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Women, Culture, and CommunityReligion and Reform in Galveston, 1880–1920$
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Elizabeth Hayes Turner

Print publication date: 1997

Print ISBN-13: 9780195086881

Published to Oxford Scholarship Online: October 2011

DOI: 10.1093/acprof:oso/9780195086881.001.0001

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Disaster Strikes the Island City

Disaster Strikes the Island City

(p.17) 1 Disaster Strikes the Island City
Women, Culture, and Community

Elizabeth Hayes Turner

Oxford University Press

This chapter focuses on the geography and history of Galveston. It had a history and style that sets it apart. To Texans the city sprang out of the gulf and symbolizes amazing growth and prosperity of the Lone Star State in the aftermath of the Civil War. Though there were some detractions: tropical storms, hurricanes, epidemics and insects that plagued the island one time or another. Though despite the dangers, Galveston still had plenty of admirers and the city grew in its recovery after the Civil War. Galveston boasted the best harbor in Texas. The harbor, railroads and communication networks provided excellent export-import prospects for enterprising capitalists. Cotton was the major export item. However disaster struck when the hurricane 1875 brought winds over 100 miles per hour and left 176 dead. The city stood naked and vulnerable to nature's cruel might.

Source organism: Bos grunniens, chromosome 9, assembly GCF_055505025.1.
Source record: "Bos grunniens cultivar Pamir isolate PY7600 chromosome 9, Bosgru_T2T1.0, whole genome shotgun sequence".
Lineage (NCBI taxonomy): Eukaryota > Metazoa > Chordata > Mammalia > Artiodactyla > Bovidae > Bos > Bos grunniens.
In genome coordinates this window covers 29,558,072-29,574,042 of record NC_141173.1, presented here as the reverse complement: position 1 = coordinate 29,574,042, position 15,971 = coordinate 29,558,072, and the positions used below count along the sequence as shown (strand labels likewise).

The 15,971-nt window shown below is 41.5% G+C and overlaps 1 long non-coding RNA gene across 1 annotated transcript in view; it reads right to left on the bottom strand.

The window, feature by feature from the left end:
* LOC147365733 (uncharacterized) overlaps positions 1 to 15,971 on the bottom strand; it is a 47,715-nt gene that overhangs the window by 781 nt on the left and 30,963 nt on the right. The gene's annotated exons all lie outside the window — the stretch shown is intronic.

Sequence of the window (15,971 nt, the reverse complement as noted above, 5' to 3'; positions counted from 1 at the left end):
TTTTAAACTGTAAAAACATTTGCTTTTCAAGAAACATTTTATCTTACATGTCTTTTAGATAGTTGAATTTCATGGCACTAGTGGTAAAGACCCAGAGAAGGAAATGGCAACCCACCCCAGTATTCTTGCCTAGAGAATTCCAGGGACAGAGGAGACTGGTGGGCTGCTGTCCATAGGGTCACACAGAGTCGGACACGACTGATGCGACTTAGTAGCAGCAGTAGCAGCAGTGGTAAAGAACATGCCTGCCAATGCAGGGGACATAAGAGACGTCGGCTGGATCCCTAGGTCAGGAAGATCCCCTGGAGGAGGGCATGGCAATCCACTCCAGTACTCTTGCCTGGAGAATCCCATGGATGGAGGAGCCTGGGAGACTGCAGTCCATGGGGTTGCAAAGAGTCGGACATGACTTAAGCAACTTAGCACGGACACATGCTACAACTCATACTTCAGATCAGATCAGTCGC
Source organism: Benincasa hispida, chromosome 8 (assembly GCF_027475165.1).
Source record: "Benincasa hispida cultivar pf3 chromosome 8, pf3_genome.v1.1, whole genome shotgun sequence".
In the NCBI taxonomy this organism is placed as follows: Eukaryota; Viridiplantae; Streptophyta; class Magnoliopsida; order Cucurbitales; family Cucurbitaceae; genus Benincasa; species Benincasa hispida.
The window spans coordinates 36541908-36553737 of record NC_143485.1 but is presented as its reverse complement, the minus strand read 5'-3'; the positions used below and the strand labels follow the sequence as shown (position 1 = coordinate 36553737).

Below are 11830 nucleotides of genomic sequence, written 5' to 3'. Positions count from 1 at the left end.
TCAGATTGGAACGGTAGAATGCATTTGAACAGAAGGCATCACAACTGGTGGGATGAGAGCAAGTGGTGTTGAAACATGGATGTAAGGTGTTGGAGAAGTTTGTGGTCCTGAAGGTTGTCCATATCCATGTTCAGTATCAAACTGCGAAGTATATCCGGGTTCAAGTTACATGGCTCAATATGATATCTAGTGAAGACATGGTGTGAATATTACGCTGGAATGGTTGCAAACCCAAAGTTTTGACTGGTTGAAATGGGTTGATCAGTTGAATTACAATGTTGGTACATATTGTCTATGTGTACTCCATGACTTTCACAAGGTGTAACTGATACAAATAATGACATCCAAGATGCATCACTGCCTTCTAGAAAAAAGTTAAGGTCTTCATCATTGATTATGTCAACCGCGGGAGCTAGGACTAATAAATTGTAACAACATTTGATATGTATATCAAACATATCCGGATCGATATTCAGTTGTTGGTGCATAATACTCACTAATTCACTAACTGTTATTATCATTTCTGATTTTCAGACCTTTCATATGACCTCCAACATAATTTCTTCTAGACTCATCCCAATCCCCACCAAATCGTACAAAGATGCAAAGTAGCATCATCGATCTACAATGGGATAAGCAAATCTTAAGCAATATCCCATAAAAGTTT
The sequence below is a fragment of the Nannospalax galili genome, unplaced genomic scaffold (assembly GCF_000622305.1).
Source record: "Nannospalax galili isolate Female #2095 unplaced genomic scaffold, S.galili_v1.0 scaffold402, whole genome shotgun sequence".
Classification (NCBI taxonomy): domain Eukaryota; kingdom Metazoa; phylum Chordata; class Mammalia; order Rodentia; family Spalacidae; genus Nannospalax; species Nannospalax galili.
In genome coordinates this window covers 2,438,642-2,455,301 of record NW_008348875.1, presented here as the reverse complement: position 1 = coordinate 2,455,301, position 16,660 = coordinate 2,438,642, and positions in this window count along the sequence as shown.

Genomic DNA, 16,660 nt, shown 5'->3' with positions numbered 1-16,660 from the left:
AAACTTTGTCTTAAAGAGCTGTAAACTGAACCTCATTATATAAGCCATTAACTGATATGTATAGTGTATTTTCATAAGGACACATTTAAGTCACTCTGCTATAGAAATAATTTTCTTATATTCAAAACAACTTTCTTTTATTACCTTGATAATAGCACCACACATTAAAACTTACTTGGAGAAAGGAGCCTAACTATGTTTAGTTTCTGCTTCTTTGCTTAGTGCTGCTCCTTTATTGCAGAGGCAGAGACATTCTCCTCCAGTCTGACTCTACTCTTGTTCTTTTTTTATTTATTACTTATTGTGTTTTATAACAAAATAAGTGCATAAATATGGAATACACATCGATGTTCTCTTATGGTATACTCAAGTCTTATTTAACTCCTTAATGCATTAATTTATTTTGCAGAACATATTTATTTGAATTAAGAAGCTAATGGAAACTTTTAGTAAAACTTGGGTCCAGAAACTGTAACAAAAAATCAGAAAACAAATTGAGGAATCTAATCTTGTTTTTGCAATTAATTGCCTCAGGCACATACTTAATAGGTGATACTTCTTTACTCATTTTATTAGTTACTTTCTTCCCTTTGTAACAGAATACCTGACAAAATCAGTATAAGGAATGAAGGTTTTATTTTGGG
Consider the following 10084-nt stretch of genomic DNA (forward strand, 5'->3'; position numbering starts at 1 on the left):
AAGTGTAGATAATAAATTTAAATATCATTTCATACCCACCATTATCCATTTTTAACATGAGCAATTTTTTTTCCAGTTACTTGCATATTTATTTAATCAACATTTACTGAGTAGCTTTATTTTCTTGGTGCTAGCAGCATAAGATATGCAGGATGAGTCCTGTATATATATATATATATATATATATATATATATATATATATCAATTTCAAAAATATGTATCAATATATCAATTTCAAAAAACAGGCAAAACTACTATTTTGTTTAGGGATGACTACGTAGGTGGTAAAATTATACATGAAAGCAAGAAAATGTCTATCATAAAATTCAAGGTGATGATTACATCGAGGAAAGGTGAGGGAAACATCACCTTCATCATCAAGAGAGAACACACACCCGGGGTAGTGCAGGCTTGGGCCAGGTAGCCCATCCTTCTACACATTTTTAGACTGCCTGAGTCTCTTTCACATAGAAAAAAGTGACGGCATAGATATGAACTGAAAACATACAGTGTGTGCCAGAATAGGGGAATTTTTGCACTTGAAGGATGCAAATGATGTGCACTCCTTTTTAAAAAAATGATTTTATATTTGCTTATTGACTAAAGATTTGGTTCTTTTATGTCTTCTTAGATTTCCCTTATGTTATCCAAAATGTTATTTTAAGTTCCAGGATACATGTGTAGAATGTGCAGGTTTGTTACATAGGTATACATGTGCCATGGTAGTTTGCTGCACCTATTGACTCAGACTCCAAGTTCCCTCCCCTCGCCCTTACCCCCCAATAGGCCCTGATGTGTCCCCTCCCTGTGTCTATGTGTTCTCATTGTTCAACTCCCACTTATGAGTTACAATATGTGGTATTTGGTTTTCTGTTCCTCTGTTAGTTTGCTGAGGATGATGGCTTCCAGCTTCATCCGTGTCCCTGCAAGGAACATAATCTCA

Keywords:   Galveston, Lone Star State, Texas, Civil War, harbor, cotton, export, hurricane

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